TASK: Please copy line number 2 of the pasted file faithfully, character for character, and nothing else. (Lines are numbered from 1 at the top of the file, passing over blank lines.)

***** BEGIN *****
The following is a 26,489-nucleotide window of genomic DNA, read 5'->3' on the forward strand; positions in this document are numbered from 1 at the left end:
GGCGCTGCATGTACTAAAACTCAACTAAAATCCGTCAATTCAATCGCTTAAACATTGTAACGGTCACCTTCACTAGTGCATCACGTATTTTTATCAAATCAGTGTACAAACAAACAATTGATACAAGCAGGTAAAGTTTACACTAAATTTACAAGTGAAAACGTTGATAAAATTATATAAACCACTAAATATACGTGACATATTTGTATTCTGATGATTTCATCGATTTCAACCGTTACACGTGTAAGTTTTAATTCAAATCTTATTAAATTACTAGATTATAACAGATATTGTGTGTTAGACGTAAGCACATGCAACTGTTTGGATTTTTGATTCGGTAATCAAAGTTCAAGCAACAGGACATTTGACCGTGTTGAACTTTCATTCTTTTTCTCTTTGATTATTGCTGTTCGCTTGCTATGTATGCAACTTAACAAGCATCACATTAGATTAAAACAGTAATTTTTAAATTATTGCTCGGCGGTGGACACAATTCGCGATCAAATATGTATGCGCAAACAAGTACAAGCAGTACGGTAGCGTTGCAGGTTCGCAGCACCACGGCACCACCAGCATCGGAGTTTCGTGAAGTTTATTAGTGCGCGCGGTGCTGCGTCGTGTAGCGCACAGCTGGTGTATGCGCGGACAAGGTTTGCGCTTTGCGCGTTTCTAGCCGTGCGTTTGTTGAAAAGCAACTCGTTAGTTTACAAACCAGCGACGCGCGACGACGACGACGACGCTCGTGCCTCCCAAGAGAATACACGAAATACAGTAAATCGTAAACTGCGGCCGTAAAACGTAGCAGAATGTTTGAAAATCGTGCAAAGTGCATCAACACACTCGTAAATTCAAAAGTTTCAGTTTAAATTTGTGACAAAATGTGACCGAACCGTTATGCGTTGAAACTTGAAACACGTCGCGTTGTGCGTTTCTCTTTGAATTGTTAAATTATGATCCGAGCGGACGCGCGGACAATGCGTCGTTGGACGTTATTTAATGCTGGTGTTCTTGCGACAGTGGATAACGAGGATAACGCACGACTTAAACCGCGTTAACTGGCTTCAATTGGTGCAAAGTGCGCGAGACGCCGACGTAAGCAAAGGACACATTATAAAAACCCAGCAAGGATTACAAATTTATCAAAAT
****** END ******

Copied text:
GGCGCTGCATGTACTAAAACTCAACTAAAATCCGTCAATTCAATCGCTTAAACATTGTAACGGTCACCTTCACTAGTGCATCACGTATTTTTATCAAATCAGTGTACAAACAAACAATTGATACAAGCAGGTAAAGTTTACACTAAATTTACAAGTGAAAACGTTGATAAAATTATATAAACCACTAAATATACGTGACATATTTGTATTCTGATGATTTCATCGATTTCAACCGTTACACGTGTAAGTTTTAATTCAAATCTTATTAAATTACTAGATTATAACAGATATTGTGTGTTAGACGTAAGCACATGCAACTGTTTGGATTTTTGATTCGGTAATCAAAGTTCAAGCAACAGGACATTTGACCGTGTTGAACTTTCATTCTTTTTCTCTTTGATTATTGCTGTTCGCTTGCTATGTATGCAACTTAACAAGCATCACATTAGATTAAAACAGTAATTTTTAAATTATTGCTCGGCGGTGGACACAATTCGCGATCAAATATGTATGCGCAAACAAGTACAAGCAGTACGGTAGCGTTGCAGGTTCGCAGCACCACGGCACCACCAGCATCGGAGTTTCGTGAAGTTTATTAGTGCGCGCGGTGCTGCGTCGTGTAGCGCACAGCTGGTGTATGCGCGGACAAGGTTTGCGCTTTGCGCGTTTCTAGCCGTGCGTTTGTTGAAAAGCAACTCGTTAGTTTACAAACCAGCGACGCGCGACGACGACGACGACGCTCGTGCCTCCCAAGAGAATACACGAAATACAGTAAATCGTAAACTGCGGCCGTAAAACGTAGCAGAATGTTTGAAAATCGTGCAAAGTGCATCAACACACTCGTAAATTCAAAAGTTTCAGTTTAAATTTGTGACAAAATGTGACCGAACCGTTATGCGTTGAAACTTGAAACACGTCGCGTTGTGCGTTTCTCTTTGAATTGTTAAATTATGATCCGAGCGGACGCGCGGACAATGCGTCGTTGGACGTTATTTAATGCTGGTGTTCTTGCGACAGTGGATAACGAGGATAACGCACGACTTAAACCGCGTTAACTGGCTTCAATTGGTGCAAAGTGCGCGAGACGCCGACGTAAGCAAAGGACACATTATAAAAACCCAGCAAGGATTACAAATTTATCAAAAT